The great meeting ground along at a snail’s pace. The various answers from the diverse agencies became increasingly indistinguishable. Personal commitment and deep concern for those less fortunate was mandatory of course. The many expressions of this concern had little tweeks and variations but they were slight. As the day rolled on, the predictability of sentiment and utter absence of content tended to unwrap their generalities as the platitudes that they were. It was harder and harder not to feel contempt.
After a few hours, I looked around the room, noticing that the greater number of folks from the Enabling Center had wandered off, presumably in disgust. But two young men clearly distinguished by their creative and rugged attire were holding on, still at the extreme rear of the hall, looking displeased and fiercely persistent.
As the meeting wound on and on, the magnitude of resources devoted to the best interests of our least enfranchised citizens got to be slightly shocking. Dog-paddling through the ocean of tedium and piety, the persistent attendees not lulled into insensibility could observe as the structure of agency relationships gradually uncoiled. As everyone already knew, Redwood Children’s Services were revealed as the grand master of financial allocation. The mayor threw a postmortem rock at the hugely discredited antecedent of Redwood, the Ortner Management Group, and provided an opportunity for our new money administrator to roundly declare that the bad old guys are emphatically not the good new guys. Redwood, their chief announced, takes only a paltry 9% out of the big pie for their austere administration.
Nobody had anything practical to say, and that of course was a problem. It was hard to avoid the impression that none of them were doing much. Many references were made to the Continuum of Care, a federal enterprise to herd the cats and thereby streamline exactly the kind of hodgepodge of agencies to whom we were being introduced as they told us one after the other to reduce redundancy. Many of the agency spokesfolks took refuge from palpable ineffectuality in the new Crisis Center which opened recently in Fort Bragg. It seemed a modest achievement for so many agencies to be claiming credit for.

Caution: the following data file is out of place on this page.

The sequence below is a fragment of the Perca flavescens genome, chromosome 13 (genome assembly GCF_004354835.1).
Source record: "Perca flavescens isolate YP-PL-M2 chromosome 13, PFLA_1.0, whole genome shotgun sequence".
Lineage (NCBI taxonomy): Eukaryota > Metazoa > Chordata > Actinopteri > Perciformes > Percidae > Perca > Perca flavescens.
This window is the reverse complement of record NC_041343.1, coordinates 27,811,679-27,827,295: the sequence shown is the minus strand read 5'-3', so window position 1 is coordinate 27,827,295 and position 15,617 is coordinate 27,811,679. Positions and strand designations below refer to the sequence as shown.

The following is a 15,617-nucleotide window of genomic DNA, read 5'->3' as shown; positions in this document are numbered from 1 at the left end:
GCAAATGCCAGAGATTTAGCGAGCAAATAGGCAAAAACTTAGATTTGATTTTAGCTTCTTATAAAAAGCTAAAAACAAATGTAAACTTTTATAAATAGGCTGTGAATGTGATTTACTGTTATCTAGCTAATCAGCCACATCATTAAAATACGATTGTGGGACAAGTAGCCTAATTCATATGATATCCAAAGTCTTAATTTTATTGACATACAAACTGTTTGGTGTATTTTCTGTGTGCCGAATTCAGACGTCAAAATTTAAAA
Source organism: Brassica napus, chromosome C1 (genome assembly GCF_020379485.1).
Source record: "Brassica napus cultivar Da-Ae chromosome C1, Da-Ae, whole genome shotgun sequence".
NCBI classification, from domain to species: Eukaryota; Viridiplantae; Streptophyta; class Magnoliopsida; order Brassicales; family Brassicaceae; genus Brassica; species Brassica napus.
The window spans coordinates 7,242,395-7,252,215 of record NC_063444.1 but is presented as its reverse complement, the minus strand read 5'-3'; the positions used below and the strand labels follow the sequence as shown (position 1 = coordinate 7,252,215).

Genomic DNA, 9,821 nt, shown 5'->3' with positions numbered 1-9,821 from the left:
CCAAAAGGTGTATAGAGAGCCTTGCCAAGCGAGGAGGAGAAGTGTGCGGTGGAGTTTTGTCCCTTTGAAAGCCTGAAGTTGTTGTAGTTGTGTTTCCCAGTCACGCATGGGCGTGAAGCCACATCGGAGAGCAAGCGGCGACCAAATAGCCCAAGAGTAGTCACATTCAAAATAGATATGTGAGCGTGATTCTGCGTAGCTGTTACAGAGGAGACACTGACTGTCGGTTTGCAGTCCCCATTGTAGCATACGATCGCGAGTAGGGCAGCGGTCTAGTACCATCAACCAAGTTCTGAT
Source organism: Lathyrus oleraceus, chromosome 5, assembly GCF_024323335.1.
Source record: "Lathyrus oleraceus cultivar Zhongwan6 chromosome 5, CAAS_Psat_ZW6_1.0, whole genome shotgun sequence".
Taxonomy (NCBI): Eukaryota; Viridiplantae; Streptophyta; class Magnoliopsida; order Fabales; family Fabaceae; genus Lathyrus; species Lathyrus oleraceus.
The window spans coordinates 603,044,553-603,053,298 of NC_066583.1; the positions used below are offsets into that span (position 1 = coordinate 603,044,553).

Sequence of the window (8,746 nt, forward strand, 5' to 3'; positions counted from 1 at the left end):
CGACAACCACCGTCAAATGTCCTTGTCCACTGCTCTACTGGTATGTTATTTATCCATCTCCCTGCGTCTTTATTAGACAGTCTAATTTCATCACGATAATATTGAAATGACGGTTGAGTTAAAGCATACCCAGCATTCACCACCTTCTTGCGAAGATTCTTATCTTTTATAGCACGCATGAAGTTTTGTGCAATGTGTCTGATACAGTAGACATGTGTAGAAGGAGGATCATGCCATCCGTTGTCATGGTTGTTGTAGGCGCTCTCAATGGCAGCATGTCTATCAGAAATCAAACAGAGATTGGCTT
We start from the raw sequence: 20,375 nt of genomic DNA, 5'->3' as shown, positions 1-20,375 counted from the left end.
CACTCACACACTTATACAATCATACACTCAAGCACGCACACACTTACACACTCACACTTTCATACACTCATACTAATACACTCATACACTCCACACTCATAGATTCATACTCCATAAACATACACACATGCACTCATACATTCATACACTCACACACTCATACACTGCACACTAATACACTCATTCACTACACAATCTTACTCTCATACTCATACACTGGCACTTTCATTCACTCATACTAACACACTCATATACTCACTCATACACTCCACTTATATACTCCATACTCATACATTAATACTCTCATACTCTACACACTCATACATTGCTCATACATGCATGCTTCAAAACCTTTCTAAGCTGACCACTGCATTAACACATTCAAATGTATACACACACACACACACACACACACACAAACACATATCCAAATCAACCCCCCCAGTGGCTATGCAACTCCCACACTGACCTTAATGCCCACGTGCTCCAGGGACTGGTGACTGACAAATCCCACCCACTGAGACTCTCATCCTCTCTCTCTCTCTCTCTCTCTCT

As the meeting wound up and the last of the attendees were adjusting their backpacks and checking their phones in preparation to stagger out into the world, a few determined survivors of the ordeal lined up at the microphone for public comment. Doug Chouteau with whom I disagree on many points, made a succinct summary of what most people had to be thinking. In short, he pointed out that anything at all you do, brings more people to get whatever is being provided, and that if a solution was what was wanted, harnessing all that money to do nothing was not it.
Finally the bitter end arrived. And the two homeless guys at the end of the line and the bottom of all priorities were permitted to speak. They both spoke very well. Rusty Easter, a local rascal and suspected genius (no one can tell for sure), was on his dignity and in their face. He declared himself to be a human being not a number and took a second to blast the lame excuse for action which a number of agency spokesman had just invoked by pointing out that the new Crisis Center had a 72 hour waiting period: If it is still a crisis after three days, I would call someone else. Scott Chapman was the last to speak. Not many people remained in the hall to hear him. He was gravely honest, respectful and concise. They don’t do anything was the substance of his remarks. They keep us like cattle, and despise us as human beings. But Scott, they are trying so hard.